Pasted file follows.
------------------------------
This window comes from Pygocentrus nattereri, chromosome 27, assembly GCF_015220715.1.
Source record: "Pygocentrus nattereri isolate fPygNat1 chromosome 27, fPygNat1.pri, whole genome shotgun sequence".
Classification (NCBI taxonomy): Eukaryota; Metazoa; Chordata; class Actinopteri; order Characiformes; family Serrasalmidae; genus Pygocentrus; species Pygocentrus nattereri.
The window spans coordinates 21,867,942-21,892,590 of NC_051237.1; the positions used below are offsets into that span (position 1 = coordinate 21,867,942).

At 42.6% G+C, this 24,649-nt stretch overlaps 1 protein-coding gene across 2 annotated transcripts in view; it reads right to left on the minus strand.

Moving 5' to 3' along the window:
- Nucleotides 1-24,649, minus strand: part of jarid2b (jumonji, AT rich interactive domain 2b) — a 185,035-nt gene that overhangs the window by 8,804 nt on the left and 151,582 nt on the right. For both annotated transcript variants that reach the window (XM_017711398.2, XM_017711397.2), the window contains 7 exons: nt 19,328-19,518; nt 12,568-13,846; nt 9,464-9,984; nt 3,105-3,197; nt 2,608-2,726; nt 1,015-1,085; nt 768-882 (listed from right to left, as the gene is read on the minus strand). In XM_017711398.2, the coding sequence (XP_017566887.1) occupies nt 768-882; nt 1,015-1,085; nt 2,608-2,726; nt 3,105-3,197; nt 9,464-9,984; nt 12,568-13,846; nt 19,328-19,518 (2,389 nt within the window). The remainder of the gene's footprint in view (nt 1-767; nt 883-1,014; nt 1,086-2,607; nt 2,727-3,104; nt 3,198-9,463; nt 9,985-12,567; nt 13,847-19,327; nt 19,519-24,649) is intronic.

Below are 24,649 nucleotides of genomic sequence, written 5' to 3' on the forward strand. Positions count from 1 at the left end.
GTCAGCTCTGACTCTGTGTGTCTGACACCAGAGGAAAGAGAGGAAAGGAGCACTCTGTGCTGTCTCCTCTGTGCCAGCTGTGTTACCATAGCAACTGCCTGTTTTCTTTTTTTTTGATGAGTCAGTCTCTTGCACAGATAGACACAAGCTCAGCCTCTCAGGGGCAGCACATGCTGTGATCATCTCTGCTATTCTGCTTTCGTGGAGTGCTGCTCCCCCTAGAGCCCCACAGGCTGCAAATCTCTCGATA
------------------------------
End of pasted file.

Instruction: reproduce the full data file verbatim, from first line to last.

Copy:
This window comes from Pygocentrus nattereri, chromosome 27, assembly GCF_015220715.1.
Source record: "Pygocentrus nattereri isolate fPygNat1 chromosome 27, fPygNat1.pri, whole genome shotgun sequence".
Classification (NCBI taxonomy): Eukaryota; Metazoa; Chordata; class Actinopteri; order Characiformes; family Serrasalmidae; genus Pygocentrus; species Pygocentrus nattereri.
The window spans coordinates 21,867,942-21,892,590 of NC_051237.1; the positions used below are offsets into that span (position 1 = coordinate 21,867,942).

At 42.6% G+C, this 24,649-nt stretch overlaps 1 protein-coding gene across 2 annotated transcripts in view; it reads right to left on the minus strand.

Moving 5' to 3' along the window:
- Nucleotides 1-24,649, minus strand: part of jarid2b (jumonji, AT rich interactive domain 2b) — a 185,035-nt gene that overhangs the window by 8,804 nt on the left and 151,582 nt on the right. For both annotated transcript variants that reach the window (XM_017711398.2, XM_017711397.2), the window contains 7 exons: nt 19,328-19,518; nt 12,568-13,846; nt 9,464-9,984; nt 3,105-3,197; nt 2,608-2,726; nt 1,015-1,085; nt 768-882 (listed from right to left, as the gene is read on the minus strand). In XM_017711398.2, the coding sequence (XP_017566887.1) occupies nt 768-882; nt 1,015-1,085; nt 2,608-2,726; nt 3,105-3,197; nt 9,464-9,984; nt 12,568-13,846; nt 19,328-19,518 (2,389 nt within the window). The remainder of the gene's footprint in view (nt 1-767; nt 883-1,014; nt 1,086-2,607; nt 2,727-3,104; nt 3,198-9,463; nt 9,985-12,567; nt 13,847-19,327; nt 19,519-24,649) is intronic.

Below are 24,649 nucleotides of genomic sequence, written 5' to 3' on the forward strand. Positions count from 1 at the left end.
GTCAGCTCTGACTCTGTGTGTCTGACACCAGAGGAAAGAGAGGAAAGGAGCACTCTGTGCTGTCTCCTCTGTGCCAGCTGTGTTACCATAGCAACTGCCTGTTTTCTTTTTTTTTGATGAGTCAGTCTCTTGCACAGATAGACACAAGCTCAGCCTCTCAGGGGCAGCACATGCTGTGATCATCTCTGCTATTCTGCTTTCGTGGAGTGCTGCTCCCCCTAGAGCCCCACAGGCTGCAAATCTCTCGATA